Rafael Nadal will start his 18th Madrid Open campaign on Wednesday against Carlos Alcaraz. The 20-time Major champion spoke about his favorite Madrid Open memories between his training sessions, mentioning that first edition at Caja Magica in 2009. Rafa became world no. 1 in August 2008 and had a massive boost at the beginning of the next season, winning the Australian Open, Indian Wells, Monte Carlo, Barcelona and Rome before heading to Madrid for the first Masters 1000 event on clay in his country. Nadal had lost only three encounters that year and had to work hard to avoid the fourth in Madrid’s semi-final, prevailing over Novak Djokovic 3-6, 7-6, 7-6 in four hours and three minutes after saving three match points! It was the 19th straight victory for Nadal on clay in 2009 (150-4 since 2005) and his 27th victory in 28 ATP semi-finals on clay, overpowering the mighty opponent in one of the longest three-setters in the last couple of decades.
The Serb was there to challenge Rafa in all three biggest tournaments during the clay swing. Nadal had beat him in the Monte Carlo and Rome finals, and Novak was ready to give his 120% and finally notch a win over the Spaniard on the slowest surface. Djokovic won five points more and played against only two break chances in the entire clash, with eight break opportunities up for grabs and two return games on his tally. Novak had more winners and fewer errors, beating Rafa in the most extended rallies but falling short in the deciding tie break to suffer one of the most heartbreaking defeats in a career. It was a shaky start from Nadal, who hit a double fault in game two to drop serve and faced troubles at 0-3 before delivering two service winners to get his name on the board. Djokovic had a clear advantage behind the initial shot, holding with ease in game five to move 4-1 ahead and placing his strokes correctly to move Nadal around the court.
The Spaniard held after another deuce in game six and saved a set point at 2-5 with a forehand crosscourt winner to stay in touch and force Novak to serve for the set. Djokovic was in a powerful rhythm in his games, bringing the set home with a hold at 15 after 50 minutes and looking strong to grab his first triumph over Rafa on clay. The Serb moved closer to the finish line with a break opportunity in the second set’s third game that Nadal repelled with a service winner to notch another significant hold and keep himself in contention. Both players held with ease in the next five games, and Rafa had to face an ultimate test at 4-4 when Novak created two break chances. Standing on the verge of defeat, Nadal blasted two service winners and brought the game home after another to stay ahead and open a 5-4 advantage. More troubles were waiting for the Spaniard just around the corner, as Djokovic had another break chance at 5-5, denied by Nadal’s good serve, who brought the game home after 11 minutes to hang in there.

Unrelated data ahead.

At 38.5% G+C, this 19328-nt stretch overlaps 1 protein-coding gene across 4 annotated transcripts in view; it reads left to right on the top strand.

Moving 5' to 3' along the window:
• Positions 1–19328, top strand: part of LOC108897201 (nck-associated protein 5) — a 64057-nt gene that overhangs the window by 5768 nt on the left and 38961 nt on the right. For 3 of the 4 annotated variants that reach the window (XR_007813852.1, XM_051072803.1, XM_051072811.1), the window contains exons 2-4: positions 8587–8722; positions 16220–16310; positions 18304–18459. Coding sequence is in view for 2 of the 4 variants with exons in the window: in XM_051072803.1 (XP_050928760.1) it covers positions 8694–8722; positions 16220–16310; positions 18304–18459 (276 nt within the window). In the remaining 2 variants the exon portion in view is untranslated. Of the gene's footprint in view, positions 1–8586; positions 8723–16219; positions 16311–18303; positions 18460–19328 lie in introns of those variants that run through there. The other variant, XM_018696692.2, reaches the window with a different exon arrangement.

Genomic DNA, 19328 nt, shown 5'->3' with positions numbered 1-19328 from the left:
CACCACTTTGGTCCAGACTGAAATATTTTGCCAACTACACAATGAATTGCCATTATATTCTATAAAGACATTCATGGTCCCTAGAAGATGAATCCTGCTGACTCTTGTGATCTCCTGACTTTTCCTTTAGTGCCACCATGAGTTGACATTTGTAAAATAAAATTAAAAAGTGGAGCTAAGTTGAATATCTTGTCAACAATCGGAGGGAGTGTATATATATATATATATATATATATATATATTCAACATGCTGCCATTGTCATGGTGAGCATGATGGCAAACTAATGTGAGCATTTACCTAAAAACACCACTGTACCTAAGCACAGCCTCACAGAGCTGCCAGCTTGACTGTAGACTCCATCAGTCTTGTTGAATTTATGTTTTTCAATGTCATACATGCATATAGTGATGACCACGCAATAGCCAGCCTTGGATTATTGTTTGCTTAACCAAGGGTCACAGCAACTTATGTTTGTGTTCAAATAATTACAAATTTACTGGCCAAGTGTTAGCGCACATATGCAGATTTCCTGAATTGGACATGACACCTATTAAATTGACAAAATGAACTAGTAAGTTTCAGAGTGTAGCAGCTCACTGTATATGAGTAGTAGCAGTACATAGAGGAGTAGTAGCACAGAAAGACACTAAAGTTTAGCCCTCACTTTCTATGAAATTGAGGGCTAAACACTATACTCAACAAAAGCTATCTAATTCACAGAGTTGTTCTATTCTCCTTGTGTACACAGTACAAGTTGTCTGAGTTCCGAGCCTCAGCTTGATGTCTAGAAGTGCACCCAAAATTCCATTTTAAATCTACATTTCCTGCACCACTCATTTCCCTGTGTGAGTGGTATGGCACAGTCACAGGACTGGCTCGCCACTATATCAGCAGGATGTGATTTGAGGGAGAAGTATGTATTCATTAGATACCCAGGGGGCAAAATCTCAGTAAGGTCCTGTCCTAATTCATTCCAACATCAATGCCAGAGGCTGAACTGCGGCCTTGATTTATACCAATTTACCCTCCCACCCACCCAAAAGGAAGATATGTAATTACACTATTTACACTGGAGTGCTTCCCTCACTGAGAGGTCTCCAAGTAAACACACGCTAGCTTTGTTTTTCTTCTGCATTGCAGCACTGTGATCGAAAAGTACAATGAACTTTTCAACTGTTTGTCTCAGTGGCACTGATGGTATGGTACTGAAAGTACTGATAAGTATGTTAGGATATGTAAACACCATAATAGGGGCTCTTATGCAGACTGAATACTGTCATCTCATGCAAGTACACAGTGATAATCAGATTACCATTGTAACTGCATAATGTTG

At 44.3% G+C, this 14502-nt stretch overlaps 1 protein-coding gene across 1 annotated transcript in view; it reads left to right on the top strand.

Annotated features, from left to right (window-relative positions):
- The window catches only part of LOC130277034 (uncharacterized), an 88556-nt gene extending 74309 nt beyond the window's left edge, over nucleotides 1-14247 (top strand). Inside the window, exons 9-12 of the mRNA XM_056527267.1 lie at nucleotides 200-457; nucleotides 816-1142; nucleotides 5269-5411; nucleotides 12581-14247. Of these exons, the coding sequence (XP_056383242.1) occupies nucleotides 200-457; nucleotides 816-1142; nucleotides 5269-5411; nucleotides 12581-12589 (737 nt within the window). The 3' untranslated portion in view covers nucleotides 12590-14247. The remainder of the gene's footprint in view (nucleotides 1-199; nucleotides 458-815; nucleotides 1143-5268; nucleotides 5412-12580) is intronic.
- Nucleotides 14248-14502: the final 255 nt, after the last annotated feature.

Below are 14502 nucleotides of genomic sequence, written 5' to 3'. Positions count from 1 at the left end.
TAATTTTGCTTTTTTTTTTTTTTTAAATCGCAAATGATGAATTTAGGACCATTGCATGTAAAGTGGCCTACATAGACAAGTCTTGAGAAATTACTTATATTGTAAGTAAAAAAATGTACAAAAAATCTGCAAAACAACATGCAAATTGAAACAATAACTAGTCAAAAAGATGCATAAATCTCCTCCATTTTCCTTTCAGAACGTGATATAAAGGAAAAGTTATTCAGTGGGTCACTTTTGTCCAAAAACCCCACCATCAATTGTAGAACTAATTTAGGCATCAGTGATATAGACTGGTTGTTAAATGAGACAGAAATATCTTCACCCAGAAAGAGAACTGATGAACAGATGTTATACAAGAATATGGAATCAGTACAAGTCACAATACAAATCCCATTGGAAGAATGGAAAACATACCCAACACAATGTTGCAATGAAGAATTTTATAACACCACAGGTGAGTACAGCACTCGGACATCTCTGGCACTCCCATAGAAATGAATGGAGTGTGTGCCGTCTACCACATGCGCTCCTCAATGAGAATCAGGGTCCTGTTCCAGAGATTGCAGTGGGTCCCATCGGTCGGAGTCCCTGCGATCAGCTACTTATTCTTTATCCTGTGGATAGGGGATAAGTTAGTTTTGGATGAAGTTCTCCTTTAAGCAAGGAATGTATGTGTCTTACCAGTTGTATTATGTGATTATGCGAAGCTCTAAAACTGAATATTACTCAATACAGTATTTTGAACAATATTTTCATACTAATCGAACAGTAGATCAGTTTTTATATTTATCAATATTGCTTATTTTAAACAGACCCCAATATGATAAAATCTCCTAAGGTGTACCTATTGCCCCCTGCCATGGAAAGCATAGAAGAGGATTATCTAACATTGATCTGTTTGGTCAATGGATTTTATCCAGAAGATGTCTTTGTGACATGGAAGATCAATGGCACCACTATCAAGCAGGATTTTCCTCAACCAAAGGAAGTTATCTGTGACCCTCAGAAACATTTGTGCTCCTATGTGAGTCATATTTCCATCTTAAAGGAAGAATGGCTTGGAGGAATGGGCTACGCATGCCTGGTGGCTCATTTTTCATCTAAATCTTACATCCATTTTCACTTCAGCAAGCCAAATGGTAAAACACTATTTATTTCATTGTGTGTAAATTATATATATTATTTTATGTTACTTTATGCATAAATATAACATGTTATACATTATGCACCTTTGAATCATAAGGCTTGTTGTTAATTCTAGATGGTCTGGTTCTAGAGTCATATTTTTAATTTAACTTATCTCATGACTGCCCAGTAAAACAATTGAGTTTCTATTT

Rafael Nadal needed over four hours to beat Novak Djokovic in Madrid 2009.
Novak had to play against the very first break chance at 5-6 (two hours and 12 minutes since the beginning of the match) and saved it with a backhand down the line that forced Rafa’s error and set a tie break where the pressure was on his opponent. With his back pushed against the wall, Nadal delivered his most excellent tennis in the tie break, taking every point on serve and scoring a mini-break at 3-2 with a forehand winner. The home favorite blasted a service winner to grab the breaker 7-5 and send the encounter into a decider after almost two and a half hours! The Serb kept fighting and created two break opportunities in the final set’s game four, converting the second with a forehand winner to build a 3-1 lead and move closer to the finish line. Out of a sudden, Rafa broke back immediately to reduce the deficit when Novak missed a forehand. The battle was alive and kicking after the Spaniard’s forehand down the line winner in game six that leveled the score at 3-3.
Djokovic struggled with his second serve but managed to hold before reaching two deuces on the return a few minutes later that could have delivered the crucial lead for him. Nadal overwhelmed the danger and held after deuce in game 12 to set up a deciding tie break, the best way to decide the winner of this great clash of titans. Novak forced Rafa’s backhand error at 5-5 to earn the first match point and had his chances to seal the deal before Nadal landed a forehand down the line winner to level the score at 6-6 for more drama. Djokovic produced another match point up for grabs after a grueling rally. Still, Nadal was not to be denied, erasing it with another forehand winner and staying on the positive side of the scoreboard. Novak fended off a match point at 7-8 with a forehand winner, and a service winner offered the third match point for him at 9-8, hoping for that one last push that would carry him over the top.
Rafa repelled it with a service winner and cracked a forehand down the line winner to earn his second match point at 10-9, building momentum in the encounter’s decisive moments. He forced Novak’s error in that 18th point to seal the deal and celebrate one of the most significant victories ever in front of the partisan crowd that helped him pass one of the most challenging obstacles he ever faced on his beloved surface. As was expected, Nadal had nothing left in the tank for Sunday’s final meeting against Roger Federer after these four hours of incredible tennis, losing 6-4, 6-4 to hand the first Caja Magica title to the Swiss.